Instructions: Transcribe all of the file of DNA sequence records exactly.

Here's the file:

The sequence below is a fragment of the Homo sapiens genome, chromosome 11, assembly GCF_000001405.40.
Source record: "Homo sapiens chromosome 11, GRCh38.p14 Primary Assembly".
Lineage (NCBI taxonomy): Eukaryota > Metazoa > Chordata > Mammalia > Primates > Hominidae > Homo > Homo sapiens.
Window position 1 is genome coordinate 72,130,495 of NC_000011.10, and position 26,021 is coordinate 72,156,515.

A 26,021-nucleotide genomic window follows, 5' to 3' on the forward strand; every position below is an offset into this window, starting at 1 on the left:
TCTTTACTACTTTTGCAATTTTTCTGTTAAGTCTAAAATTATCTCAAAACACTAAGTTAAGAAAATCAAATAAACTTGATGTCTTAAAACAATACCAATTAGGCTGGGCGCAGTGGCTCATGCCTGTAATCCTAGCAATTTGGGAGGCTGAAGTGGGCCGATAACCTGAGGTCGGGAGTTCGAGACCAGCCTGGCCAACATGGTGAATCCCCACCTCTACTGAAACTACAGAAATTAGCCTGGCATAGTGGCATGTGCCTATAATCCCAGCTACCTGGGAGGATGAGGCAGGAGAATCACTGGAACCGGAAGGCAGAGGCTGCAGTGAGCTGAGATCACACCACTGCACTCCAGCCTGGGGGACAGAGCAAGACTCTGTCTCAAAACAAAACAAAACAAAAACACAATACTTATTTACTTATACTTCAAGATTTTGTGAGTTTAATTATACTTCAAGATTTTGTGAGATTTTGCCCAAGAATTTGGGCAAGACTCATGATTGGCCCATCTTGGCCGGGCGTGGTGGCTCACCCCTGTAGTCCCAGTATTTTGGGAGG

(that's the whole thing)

The sequence below is a fragment of the Homo sapiens genome, chromosome 11, assembly GCF_000001405.40.
Source record: "Homo sapiens chromosome 11, GRCh38.p14 Primary Assembly".
Lineage (NCBI taxonomy): Eukaryota > Metazoa > Chordata > Mammalia > Primates > Hominidae > Homo > Homo sapiens.
Window position 1 is genome coordinate 72,130,495 of NC_000011.10, and position 26,021 is coordinate 72,156,515.

A 26,021-nucleotide genomic window follows, 5' to 3' on the forward strand; every position below is an offset into this window, starting at 1 on the left:
TCTTTACTACTTTTGCAATTTTTCTGTTAAGTCTAAAATTATCTCAAAACACTAAGTTAAGAAAATCAAATAAACTTGATGTCTTAAAACAATACCAATTAGGCTGGGCGCAGTGGCTCATGCCTGTAATCCTAGCAATTTGGGAGGCTGAAGTGGGCCGATAACCTGAGGTCGGGAGTTCGAGACCAGCCTGGCCAACATGGTGAATCCCCACCTCTACTGAAACTACAGAAATTAGCCTGGCATAGTGGCATGTGCCTATAATCCCAGCTACCTGGGAGGATGAGGCAGGAGAATCACTGGAACCGGAAGGCAGAGGCTGCAGTGAGCTGAGATCACACCACTGCACTCCAGCCTGGGGGACAGAGCAAGACTCTGTCTCAAAACAAAACAAAACAAAAACACAATACTTATTTACTTATACTTCAAGATTTTGTGAGTTTAATTATACTTCAAGATTTTGTGAGATTTTGCCCAAGAATTTGGGCAAGACTCATGATTGGCCCATCTTGGCCGGGCGTGGTGGCTCACCCCTGTAGTCCCAGTATTTTGGGAGG